Davidson Young Scholars

Davidson Young Scholars

Why Davidson Young Scholars? After you’ve gone through all the testing and you get your child’s IQ report back from the psychologist that says your child is profoundly gifted, all sorts of feelings start to hit you. And it’s a multi-tiered reaction. Step 1: Beam with pride. 2: Feel validated. 3. Panic! (Cue cold sweat) Now what?!

It was a chance meeting at a homeschool playgroup at a park to play chess when another mom with a similarly precocious 5-year-old leaned over and whispered to me, “You know about Davidson Young Scholars, right?”.  But how did she know? I just met her!

Now I know. We just know. There’s no secret handshake but there’s a look. (It looks similar to exhaustion interwoven with fear and uncertainty.)

That afternoon I went home and looked up the Davidson Young Scholar (DYS for short) program and immediately got all my ducks in a row and applied for my son.

What is Davidson Young Scholars?

When I meet other parents that have a child with a PG diagnosis, DYS is the first place I point them to. As their website suggests, “The Davidson Young Scholars program provides free services designed to nurture the intellectual, social, emotional, and academic development of profoundly intelligent young people between the ages of 5 and 18.”.

Sometimes if feels like an underground society but it’s a safe and welcoming place. Privacy and confidentiality are mandatory. After you submit your child’s test scores, fill out the online application, and submit supplemental information, you then wait to see if your child has been admitted. It can seem like forever but depending on when you submit the application, you will find out in about a month.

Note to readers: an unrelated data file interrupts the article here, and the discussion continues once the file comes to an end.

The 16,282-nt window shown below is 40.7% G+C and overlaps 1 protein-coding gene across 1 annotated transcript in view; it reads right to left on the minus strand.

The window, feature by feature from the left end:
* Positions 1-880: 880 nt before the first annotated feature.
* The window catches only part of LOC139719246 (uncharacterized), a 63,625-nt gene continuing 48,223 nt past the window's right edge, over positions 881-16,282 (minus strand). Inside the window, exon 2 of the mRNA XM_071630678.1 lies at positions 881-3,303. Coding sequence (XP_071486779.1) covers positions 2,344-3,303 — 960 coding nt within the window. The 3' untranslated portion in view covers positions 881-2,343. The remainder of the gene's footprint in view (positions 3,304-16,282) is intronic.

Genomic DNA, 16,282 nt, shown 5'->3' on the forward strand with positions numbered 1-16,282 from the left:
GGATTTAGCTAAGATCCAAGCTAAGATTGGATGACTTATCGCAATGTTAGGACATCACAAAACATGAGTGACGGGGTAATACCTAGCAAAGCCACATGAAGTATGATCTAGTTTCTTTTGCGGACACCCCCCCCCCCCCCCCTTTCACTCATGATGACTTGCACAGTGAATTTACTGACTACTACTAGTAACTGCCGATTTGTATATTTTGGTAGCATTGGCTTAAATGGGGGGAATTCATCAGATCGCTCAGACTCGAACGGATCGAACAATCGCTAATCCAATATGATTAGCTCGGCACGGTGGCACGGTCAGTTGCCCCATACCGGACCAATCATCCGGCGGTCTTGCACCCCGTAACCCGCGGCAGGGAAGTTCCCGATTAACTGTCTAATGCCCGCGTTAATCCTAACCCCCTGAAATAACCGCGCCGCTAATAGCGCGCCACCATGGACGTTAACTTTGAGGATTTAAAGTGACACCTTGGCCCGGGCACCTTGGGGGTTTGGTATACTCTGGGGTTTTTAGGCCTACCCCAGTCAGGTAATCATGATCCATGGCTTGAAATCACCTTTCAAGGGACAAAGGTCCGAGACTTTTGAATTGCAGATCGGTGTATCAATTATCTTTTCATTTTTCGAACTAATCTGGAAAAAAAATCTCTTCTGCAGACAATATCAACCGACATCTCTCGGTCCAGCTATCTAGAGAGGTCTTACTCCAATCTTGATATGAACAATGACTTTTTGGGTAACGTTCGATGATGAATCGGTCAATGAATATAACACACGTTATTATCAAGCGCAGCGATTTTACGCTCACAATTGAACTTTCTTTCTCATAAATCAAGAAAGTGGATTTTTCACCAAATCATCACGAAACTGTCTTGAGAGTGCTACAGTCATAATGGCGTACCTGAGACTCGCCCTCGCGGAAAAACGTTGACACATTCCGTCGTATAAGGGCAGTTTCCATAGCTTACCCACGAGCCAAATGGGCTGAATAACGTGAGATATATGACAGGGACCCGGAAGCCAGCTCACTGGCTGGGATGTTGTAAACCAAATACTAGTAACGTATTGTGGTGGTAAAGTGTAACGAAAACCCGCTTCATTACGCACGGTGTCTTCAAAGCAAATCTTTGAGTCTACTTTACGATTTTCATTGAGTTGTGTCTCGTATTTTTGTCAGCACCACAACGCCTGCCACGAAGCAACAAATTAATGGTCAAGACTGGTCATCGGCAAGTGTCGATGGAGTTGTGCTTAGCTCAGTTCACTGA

Davidson Young Scholars provides consulting services, educational resources, mentor lists, online classes, a yearly conference, formal and informal meet-ups nationally and locally, and a community of other parents walking in similar shoes as you. And it’s a place where you can talk about the trials and tribulations of raising a profoundly gifted child and also celebrate with other parents when there’s an accomplishment that you don’t feel you can share on your own Facebook page.

Finding Our Tribe

Our son joined the pen-pal program and we have taken part in online seminars about various PG topics. We also traveled across the country to a meet other DYS families and formed new friendships and bonds. Our family has also taken part in local picnics and meetups with other families in our area. Their online resource guides have been extremely beneficial as well. Our family consultant helped us by writing letters to school officials to help advocate for our son when inquiring about different schooling opportunities. The most amazing part of the whole program is that it’s free. While DYS does require test scores (cost dependent on the test your child takes), there are no other fees to join and utilize the services outside of any traveling and conference fees you decide to take part in.

Davidson Young Scholar at Physics Fest at A&M.

More importantly, the community has been the most valuable resource for us. There are Facebook groups for parents that are organized by other DYS parents (Your child must be a confirmed Davidson Young Scholar to join.) These groups are a great place to meet other DYS families to get feedback and recommendations from other people who have gone through a similar journey as well as to celebrate in our children’s accomplishments together. Sometimes we laugh, sometimes we cry, but mostly we support each other in this out-of-the-ordinary journey we are all on together. The more active you are in DYS, the more beneficial it will be.

We are very grateful to be a part of the Davidson Young Scholar family and highly encourage the program to other parents!

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